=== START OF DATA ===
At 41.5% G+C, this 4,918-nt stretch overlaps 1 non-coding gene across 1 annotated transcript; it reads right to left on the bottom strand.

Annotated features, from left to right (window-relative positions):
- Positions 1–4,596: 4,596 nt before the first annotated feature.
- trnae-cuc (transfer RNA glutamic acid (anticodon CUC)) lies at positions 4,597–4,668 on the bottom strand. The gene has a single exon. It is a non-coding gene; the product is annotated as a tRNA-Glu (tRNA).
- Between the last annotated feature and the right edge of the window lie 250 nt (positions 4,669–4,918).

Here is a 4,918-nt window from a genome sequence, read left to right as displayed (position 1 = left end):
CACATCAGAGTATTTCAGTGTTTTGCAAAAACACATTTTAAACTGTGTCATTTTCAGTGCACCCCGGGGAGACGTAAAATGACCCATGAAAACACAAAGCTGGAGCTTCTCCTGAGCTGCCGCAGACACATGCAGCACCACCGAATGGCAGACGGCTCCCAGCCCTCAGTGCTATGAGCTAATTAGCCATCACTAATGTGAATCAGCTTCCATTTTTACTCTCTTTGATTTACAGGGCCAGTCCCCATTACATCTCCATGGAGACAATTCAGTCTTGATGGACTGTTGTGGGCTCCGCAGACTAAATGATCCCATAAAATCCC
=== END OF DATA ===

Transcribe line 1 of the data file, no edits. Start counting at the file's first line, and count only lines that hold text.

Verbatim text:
At 41.5% G+C, this 4,918-nt stretch overlaps 1 non-coding gene across 1 annotated transcript; it reads right to left on the bottom strand.